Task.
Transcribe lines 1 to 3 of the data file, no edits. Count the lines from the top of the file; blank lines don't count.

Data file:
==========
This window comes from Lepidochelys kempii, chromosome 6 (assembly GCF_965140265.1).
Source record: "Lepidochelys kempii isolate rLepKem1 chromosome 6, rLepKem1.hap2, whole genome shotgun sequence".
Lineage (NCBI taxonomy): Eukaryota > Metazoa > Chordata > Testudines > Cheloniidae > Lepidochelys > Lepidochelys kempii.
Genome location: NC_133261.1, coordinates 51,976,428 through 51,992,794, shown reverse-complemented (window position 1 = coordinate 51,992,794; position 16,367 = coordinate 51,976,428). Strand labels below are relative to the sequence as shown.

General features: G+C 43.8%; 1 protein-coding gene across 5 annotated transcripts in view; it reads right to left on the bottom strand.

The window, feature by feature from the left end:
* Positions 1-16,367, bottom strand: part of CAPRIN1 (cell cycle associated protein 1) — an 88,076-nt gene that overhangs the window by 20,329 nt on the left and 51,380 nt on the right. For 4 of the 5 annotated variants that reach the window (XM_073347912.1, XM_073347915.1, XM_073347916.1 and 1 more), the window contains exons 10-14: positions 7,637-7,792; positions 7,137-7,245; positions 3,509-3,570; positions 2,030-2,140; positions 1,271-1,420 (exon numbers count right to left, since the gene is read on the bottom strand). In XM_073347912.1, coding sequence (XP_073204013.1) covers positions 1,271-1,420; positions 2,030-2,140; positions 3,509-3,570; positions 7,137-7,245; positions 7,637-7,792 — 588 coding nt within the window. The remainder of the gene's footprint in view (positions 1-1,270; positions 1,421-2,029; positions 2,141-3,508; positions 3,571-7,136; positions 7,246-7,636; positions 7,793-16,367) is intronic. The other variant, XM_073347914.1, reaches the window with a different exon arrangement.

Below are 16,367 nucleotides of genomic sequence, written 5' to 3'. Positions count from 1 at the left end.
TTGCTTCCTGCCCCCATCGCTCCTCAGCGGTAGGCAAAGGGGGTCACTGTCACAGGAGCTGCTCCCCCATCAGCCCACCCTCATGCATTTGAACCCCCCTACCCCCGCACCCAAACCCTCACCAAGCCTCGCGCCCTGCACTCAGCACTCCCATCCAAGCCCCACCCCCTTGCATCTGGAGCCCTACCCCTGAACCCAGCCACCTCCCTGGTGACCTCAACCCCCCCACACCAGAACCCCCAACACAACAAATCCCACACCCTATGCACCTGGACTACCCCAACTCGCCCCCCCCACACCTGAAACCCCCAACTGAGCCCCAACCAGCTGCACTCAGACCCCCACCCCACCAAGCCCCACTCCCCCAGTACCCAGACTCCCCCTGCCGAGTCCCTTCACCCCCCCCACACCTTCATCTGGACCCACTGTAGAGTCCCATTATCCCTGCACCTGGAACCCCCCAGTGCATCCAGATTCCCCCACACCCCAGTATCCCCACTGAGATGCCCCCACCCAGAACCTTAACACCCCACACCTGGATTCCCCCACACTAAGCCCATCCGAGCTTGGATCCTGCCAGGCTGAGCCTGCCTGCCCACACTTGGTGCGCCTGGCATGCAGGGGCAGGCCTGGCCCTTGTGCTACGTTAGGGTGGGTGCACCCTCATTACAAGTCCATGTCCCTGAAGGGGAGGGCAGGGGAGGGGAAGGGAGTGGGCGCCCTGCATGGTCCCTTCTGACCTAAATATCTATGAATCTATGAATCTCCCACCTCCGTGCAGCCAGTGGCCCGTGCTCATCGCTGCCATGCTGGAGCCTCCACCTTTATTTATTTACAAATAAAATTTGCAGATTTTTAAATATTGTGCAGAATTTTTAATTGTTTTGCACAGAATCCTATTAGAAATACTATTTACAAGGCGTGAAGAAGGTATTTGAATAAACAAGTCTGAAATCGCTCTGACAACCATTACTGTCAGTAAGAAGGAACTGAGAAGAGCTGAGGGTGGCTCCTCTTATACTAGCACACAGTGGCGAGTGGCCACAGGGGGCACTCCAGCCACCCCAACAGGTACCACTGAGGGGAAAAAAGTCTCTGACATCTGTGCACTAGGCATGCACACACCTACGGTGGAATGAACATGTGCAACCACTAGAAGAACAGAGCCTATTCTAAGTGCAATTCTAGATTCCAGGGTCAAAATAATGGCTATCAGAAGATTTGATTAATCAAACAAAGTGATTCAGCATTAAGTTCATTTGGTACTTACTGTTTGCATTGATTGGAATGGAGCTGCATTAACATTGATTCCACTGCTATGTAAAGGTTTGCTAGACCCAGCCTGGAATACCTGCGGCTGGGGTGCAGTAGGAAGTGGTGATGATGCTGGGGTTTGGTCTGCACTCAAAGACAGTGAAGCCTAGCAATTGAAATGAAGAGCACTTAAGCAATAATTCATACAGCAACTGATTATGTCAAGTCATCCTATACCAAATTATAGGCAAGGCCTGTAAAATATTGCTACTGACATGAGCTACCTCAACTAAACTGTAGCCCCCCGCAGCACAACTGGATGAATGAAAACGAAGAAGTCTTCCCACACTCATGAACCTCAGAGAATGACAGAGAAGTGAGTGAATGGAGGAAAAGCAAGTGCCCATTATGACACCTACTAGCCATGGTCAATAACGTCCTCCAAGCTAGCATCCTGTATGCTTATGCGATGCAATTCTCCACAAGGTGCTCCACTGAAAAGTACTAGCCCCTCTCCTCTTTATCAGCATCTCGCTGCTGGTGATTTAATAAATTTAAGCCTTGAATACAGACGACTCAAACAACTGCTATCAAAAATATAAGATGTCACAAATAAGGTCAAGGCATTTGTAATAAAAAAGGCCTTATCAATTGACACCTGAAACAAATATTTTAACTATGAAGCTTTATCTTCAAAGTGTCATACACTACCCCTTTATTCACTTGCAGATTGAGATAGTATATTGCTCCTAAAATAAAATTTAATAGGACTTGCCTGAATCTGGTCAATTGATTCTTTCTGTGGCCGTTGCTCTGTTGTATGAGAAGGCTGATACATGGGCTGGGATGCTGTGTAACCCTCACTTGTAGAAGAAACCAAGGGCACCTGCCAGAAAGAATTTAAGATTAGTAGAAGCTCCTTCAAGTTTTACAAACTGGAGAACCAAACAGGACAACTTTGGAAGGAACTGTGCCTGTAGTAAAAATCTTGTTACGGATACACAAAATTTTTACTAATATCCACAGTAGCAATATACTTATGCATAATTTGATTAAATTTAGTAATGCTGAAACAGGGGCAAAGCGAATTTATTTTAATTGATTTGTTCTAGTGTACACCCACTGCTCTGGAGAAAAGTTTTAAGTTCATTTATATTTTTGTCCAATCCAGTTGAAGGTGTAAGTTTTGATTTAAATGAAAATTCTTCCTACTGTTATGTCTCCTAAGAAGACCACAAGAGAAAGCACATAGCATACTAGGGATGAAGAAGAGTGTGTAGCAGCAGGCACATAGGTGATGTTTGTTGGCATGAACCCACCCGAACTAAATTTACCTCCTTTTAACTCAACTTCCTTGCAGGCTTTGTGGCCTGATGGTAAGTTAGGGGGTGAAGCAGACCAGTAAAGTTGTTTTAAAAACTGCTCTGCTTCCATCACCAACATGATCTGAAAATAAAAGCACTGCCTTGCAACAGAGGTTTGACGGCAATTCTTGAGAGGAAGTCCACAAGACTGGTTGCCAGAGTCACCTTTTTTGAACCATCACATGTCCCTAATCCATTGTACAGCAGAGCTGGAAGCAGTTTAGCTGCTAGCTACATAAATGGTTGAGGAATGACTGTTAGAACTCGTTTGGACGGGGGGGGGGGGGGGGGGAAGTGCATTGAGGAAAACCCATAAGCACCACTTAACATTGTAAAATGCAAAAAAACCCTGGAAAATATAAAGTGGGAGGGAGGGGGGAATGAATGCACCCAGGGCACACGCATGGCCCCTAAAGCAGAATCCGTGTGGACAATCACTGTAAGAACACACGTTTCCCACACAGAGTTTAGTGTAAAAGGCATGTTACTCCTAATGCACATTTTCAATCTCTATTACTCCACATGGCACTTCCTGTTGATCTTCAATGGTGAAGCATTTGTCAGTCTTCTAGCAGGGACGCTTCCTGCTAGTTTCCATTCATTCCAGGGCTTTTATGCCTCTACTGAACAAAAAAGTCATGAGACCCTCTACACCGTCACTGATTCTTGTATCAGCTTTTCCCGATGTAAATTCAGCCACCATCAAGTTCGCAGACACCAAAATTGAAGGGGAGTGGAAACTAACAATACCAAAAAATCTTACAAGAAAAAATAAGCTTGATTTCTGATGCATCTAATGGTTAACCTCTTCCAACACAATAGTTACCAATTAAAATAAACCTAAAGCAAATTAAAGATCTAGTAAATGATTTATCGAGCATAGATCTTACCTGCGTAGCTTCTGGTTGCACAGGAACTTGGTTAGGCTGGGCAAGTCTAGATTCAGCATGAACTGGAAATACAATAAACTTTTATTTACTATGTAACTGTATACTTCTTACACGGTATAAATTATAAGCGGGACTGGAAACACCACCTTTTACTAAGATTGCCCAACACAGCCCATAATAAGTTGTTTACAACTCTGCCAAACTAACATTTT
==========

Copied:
This window comes from Lepidochelys kempii, chromosome 6 (assembly GCF_965140265.1).
Source record: "Lepidochelys kempii isolate rLepKem1 chromosome 6, rLepKem1.hap2, whole genome shotgun sequence".
Lineage (NCBI taxonomy): Eukaryota > Metazoa > Chordata > Testudines > Cheloniidae > Lepidochelys > Lepidochelys kempii.